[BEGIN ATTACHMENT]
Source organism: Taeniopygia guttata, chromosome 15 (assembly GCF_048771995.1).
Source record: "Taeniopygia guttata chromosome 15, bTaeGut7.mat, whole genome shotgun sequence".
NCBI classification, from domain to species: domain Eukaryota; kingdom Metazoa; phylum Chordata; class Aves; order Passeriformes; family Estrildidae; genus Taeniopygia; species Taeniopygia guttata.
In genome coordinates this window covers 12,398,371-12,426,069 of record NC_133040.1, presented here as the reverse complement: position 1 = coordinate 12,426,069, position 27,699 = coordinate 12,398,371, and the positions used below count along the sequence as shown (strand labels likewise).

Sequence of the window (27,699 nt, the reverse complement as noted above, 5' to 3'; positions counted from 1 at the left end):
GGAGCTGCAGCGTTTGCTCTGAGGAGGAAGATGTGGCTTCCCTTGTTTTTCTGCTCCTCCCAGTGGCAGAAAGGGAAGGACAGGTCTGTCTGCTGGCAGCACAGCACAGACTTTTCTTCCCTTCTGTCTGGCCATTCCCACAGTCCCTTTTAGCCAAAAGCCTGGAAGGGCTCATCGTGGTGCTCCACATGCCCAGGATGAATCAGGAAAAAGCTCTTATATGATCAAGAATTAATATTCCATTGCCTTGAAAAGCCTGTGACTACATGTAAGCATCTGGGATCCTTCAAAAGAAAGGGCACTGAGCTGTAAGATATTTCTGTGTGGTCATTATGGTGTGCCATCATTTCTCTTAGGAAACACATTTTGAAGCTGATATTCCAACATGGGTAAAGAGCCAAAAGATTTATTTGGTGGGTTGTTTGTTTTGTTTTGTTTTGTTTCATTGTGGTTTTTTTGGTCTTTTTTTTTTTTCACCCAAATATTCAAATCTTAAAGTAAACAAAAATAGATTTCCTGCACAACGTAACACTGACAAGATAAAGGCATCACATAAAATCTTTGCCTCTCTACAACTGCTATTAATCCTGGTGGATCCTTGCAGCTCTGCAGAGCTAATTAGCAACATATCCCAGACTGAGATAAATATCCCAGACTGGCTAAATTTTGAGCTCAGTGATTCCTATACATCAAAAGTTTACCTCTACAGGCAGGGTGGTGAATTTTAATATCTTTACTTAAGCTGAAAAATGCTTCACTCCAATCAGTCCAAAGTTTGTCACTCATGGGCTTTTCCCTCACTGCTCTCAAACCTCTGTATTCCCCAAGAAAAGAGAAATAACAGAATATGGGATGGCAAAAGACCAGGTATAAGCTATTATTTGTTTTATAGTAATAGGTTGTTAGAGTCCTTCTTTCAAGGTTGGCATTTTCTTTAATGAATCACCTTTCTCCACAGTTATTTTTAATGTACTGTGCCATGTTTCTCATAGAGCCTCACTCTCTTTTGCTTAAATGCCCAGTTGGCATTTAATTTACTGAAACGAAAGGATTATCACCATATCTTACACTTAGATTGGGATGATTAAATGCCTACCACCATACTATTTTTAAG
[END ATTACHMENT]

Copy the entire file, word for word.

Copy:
Source organism: Taeniopygia guttata, chromosome 15 (assembly GCF_048771995.1).
Source record: "Taeniopygia guttata chromosome 15, bTaeGut7.mat, whole genome shotgun sequence".
NCBI classification, from domain to species: domain Eukaryota; kingdom Metazoa; phylum Chordata; class Aves; order Passeriformes; family Estrildidae; genus Taeniopygia; species Taeniopygia guttata.
In genome coordinates this window covers 12,398,371-12,426,069 of record NC_133040.1, presented here as the reverse complement: position 1 = coordinate 12,426,069, position 27,699 = coordinate 12,398,371, and the positions used below count along the sequence as shown (strand labels likewise).

Sequence of the window (27,699 nt, the reverse complement as noted above, 5' to 3'; positions counted from 1 at the left end):
GGAGCTGCAGCGTTTGCTCTGAGGAGGAAGATGTGGCTTCCCTTGTTTTTCTGCTCCTCCCAGTGGCAGAAAGGGAAGGACAGGTCTGTCTGCTGGCAGCACAGCACAGACTTTTCTTCCCTTCTGTCTGGCCATTCCCACAGTCCCTTTTAGCCAAAAGCCTGGAAGGGCTCATCGTGGTGCTCCACATGCCCAGGATGAATCAGGAAAAAGCTCTTATATGATCAAGAATTAATATTCCATTGCCTTGAAAAGCCTGTGACTACATGTAAGCATCTGGGATCCTTCAAAAGAAAGGGCACTGAGCTGTAAGATATTTCTGTGTGGTCATTATGGTGTGCCATCATTTCTCTTAGGAAACACATTTTGAAGCTGATATTCCAACATGGGTAAAGAGCCAAAAGATTTATTTGGTGGGTTGTTTGTTTTGTTTTGTTTTGTTTCATTGTGGTTTTTTTGGTCTTTTTTTTTTTTCACCCAAATATTCAAATCTTAAAGTAAACAAAAATAGATTTCCTGCACAACGTAACACTGACAAGATAAAGGCATCACATAAAATCTTTGCCTCTCTACAACTGCTATTAATCCTGGTGGATCCTTGCAGCTCTGCAGAGCTAATTAGCAACATATCCCAGACTGAGATAAATATCCCAGACTGGCTAAATTTTGAGCTCAGTGATTCCTATACATCAAAAGTTTACCTCTACAGGCAGGGTGGTGAATTTTAATATCTTTACTTAAGCTGAAAAATGCTTCACTCCAATCAGTCCAAAGTTTGTCACTCATGGGCTTTTCCCTCACTGCTCTCAAACCTCTGTATTCCCCAAGAAAAGAGAAATAACAGAATATGGGATGGCAAAAGACCAGGTATAAGCTATTATTTGTTTTATAGTAATAGGTTGTTAGAGTCCTTCTTTCAAGGTTGGCATTTTCTTTAATGAATCACCTTTCTCCACAGTTATTTTTAATGTACTGTGCCATGTTTCTCATAGAGCCTCACTCTCTTTTGCTTAAATGCCCAGTTGGCATTTAATTTACTGAAACGAAAGGATTATCACCATATCTTACACTTAGATTGGGATGATTAAATGCCTACCACCATACTATTTTTAAG